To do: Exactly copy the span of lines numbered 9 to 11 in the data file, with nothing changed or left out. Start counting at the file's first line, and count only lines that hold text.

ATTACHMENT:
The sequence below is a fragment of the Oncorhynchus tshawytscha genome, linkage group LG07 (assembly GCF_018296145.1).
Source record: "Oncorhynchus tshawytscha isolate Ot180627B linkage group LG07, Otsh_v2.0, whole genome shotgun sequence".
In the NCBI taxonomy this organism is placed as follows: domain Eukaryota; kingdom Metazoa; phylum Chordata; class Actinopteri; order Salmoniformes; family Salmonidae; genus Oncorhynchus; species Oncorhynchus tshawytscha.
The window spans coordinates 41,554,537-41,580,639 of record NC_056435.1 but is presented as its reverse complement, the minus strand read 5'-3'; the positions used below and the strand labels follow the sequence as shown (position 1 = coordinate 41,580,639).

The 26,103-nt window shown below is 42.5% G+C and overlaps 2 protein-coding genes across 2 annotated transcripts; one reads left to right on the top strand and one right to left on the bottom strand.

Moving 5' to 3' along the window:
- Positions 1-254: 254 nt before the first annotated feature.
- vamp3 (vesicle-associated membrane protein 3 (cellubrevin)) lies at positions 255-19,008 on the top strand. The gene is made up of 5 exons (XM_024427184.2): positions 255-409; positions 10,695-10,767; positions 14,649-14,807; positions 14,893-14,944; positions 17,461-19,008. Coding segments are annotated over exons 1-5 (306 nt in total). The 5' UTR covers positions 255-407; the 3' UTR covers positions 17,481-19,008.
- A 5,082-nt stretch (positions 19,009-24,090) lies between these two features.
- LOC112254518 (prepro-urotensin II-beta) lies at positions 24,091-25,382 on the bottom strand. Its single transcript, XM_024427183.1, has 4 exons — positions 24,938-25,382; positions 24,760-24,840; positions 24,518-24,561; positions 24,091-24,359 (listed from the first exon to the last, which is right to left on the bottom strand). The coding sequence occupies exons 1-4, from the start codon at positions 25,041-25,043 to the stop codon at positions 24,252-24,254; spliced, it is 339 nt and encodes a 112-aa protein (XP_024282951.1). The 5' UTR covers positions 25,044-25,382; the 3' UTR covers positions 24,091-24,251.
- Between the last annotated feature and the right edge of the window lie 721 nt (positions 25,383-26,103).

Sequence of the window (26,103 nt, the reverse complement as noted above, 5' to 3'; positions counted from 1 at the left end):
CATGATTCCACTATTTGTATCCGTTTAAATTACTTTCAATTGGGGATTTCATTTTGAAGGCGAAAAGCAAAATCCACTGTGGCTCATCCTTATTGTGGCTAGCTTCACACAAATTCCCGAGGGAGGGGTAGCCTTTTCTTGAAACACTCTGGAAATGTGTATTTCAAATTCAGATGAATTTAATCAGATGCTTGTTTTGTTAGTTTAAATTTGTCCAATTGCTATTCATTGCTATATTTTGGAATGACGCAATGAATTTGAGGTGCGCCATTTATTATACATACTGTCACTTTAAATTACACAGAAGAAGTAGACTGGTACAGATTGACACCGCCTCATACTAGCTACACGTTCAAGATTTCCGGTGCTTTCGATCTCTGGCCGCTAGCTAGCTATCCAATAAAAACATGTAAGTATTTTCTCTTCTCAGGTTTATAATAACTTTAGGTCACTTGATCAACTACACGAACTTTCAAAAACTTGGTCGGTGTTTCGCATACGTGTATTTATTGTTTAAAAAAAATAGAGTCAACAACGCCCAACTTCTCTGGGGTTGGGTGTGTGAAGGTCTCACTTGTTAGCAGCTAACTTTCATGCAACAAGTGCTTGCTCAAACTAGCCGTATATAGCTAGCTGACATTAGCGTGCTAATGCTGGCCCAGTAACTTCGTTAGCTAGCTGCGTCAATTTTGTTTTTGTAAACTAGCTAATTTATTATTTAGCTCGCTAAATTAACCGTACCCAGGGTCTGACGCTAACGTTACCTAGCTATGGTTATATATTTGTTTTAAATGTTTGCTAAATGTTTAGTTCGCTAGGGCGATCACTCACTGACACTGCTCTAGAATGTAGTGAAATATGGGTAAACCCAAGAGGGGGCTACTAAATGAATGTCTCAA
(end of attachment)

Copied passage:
- A 5,082-nt stretch (positions 19,009-24,090) lies between these two features.
- LOC112254518 (prepro-urotensin II-beta) lies at positions 24,091-25,382 on the bottom strand. Its single transcript, XM_024427183.1, has 4 exons — positions 24,938-25,382; positions 24,760-24,840; positions 24,518-24,561; positions 24,091-24,359 (listed from the first exon to the last, which is right to left on the bottom strand). The coding sequence occupies exons 1-4, from the start codon at positions 25,041-25,043 to the stop codon at positions 24,252-24,254; spliced, it is 339 nt and encodes a 112-aa protein (XP_024282951.1). The 5' UTR covers positions 25,044-25,382; the 3' UTR covers positions 24,091-24,251.
- Between the last annotated feature and the right edge of the window lie 721 nt (positions 25,383-26,103).